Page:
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photo credit | Mark Stevenson
Last week Thursday, it began to rain lightly as I pulled out of the parking garage to drive home at the end of my workday. Because it never rains in Los Angeles this time of year, I knew it would blow over quickly. So, I kept driving. No big deal. Within minutes, it was pouring. Buckets of water. Thunder and lightening. One of the worst storms of the year. I was in my Jeep with the top down. I drove on through the deluge. I didn’t turn back or stop to put up the top. It never rains here. It will be over soon. By the time I reached home, the water in the floor of the car nearly reached the tops of my shoes. The seats were soggy. Rain was streaming down the inside of the windshield and doors. I was driving a bathtub on wheels!
During the hours it took to dry out the car, I thought about our capacity to deny the obvious facts. We tenaciously hold on to our beliefs about how the world works, despite all evidence to the contrary. Our inner roadmap determines how we interpret things, regardless of reality. As research has repeatedly shown, perception is reality. I refused to take appropriate action. Instead, I drove on…and got soaked. That’s why we often avoid dealing with unanticipated health issues, family concerns, work challenges, and security risks until forced by unavoidable consequences. During hundreds of hours of confidential conversations with humanitarian aid workers over the years, I’ve seen this repeated time and again. Bright, motivated individuals make unwise choices when the unexpected occurs. They simply can’t believe what they see.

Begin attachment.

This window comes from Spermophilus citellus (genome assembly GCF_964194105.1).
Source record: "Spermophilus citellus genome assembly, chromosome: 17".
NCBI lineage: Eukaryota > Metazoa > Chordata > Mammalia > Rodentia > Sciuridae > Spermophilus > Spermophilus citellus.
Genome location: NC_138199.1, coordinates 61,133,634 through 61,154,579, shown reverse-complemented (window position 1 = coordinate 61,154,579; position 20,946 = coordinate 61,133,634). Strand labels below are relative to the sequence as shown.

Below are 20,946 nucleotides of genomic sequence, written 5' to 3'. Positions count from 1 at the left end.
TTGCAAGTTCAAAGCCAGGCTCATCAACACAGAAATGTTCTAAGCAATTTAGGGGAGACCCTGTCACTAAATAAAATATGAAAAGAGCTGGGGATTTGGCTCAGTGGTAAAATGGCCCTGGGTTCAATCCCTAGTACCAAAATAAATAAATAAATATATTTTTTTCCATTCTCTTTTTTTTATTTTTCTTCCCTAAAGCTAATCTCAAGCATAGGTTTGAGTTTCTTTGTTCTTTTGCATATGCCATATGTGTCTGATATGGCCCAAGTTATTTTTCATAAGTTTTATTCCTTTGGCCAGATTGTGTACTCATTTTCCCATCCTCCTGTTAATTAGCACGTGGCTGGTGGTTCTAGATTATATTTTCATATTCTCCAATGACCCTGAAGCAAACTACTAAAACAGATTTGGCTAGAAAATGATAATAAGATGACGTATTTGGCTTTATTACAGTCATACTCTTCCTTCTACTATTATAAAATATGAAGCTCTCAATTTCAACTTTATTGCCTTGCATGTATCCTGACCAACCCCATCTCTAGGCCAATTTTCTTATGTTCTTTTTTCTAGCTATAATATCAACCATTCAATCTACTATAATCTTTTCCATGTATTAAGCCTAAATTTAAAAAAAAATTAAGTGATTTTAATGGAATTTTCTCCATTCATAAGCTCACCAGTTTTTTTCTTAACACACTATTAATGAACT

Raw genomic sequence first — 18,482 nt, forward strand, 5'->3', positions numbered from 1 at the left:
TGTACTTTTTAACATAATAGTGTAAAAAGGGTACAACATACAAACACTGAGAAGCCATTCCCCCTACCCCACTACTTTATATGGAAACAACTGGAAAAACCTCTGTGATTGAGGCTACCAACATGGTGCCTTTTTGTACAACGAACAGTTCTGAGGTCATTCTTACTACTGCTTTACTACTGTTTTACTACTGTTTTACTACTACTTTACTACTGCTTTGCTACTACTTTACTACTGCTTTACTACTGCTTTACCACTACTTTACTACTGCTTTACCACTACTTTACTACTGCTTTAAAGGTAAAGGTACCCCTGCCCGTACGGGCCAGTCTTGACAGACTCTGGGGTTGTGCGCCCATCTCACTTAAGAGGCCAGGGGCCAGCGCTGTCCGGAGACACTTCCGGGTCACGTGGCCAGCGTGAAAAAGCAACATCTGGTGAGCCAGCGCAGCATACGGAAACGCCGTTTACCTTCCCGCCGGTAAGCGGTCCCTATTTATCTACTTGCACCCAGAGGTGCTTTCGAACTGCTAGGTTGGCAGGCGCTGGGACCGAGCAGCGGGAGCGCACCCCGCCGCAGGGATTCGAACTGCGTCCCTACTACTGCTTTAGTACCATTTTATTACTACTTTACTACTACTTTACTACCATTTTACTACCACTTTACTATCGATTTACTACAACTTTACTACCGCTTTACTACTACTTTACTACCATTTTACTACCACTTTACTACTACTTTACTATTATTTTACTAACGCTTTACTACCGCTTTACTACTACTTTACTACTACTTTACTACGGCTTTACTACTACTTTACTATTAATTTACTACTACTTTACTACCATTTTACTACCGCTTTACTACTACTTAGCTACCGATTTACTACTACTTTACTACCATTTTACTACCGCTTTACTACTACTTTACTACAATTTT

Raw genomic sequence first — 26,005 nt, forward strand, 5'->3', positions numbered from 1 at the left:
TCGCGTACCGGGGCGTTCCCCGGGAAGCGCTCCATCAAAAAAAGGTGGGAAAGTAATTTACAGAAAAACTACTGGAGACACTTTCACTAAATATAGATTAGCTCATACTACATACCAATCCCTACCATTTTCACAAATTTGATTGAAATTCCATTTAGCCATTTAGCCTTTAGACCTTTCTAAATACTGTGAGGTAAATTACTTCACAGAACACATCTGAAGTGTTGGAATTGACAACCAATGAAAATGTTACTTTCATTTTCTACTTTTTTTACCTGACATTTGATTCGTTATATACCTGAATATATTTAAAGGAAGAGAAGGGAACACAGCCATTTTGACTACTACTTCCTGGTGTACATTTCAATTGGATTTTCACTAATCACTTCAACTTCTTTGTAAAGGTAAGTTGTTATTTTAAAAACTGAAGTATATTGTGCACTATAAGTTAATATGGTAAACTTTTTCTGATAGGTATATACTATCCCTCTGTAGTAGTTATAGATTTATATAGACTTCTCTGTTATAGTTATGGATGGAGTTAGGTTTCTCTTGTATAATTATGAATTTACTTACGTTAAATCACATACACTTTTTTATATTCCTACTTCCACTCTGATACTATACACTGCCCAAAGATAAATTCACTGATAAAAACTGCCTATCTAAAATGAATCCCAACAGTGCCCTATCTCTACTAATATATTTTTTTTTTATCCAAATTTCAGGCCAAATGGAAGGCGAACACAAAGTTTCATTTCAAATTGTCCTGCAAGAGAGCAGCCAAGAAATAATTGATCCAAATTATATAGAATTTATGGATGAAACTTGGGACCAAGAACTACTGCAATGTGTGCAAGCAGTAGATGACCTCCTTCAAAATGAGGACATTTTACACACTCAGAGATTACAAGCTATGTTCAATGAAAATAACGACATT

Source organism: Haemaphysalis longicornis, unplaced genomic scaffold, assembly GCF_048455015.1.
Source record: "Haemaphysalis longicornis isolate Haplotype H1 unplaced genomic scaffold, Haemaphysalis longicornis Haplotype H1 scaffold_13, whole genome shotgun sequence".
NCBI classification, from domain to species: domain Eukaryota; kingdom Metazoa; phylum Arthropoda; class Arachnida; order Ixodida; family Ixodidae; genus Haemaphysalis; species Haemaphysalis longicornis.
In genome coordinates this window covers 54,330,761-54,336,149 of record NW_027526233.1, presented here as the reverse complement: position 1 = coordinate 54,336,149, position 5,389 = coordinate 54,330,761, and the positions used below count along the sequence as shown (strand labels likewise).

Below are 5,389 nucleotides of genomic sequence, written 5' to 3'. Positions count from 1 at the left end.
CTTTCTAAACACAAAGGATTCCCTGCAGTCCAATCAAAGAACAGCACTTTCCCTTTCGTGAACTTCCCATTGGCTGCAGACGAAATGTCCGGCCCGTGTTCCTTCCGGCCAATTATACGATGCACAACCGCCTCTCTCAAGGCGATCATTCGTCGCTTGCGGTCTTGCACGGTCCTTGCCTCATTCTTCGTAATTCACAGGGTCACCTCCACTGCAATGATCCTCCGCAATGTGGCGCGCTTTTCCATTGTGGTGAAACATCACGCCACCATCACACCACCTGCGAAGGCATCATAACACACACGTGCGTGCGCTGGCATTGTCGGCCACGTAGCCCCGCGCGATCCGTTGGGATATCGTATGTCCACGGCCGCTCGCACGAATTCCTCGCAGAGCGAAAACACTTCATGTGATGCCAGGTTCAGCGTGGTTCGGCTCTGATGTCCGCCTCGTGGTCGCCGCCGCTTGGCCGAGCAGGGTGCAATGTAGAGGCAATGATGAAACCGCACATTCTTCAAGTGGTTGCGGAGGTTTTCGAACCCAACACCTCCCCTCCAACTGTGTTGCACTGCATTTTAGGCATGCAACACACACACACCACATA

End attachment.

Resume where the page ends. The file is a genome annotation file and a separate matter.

Lesson learned? For me, put up the convertible top when it begins to rain regardless of the time of year. For you, perhaps do the same in other areas of your life and work. Regard the unlikely as possible. Learn facts and behaviors that will help you successfully navigate unusual events with serious consequences. Review our online training resources on personal resilience, trauma recovery, gender related violence, and critical incident management. Deepen your understanding of the facts and practice effective coping behaviors. You’ll increase your chances of doing the right thing at the right time. When it begins to rain, put up the top.
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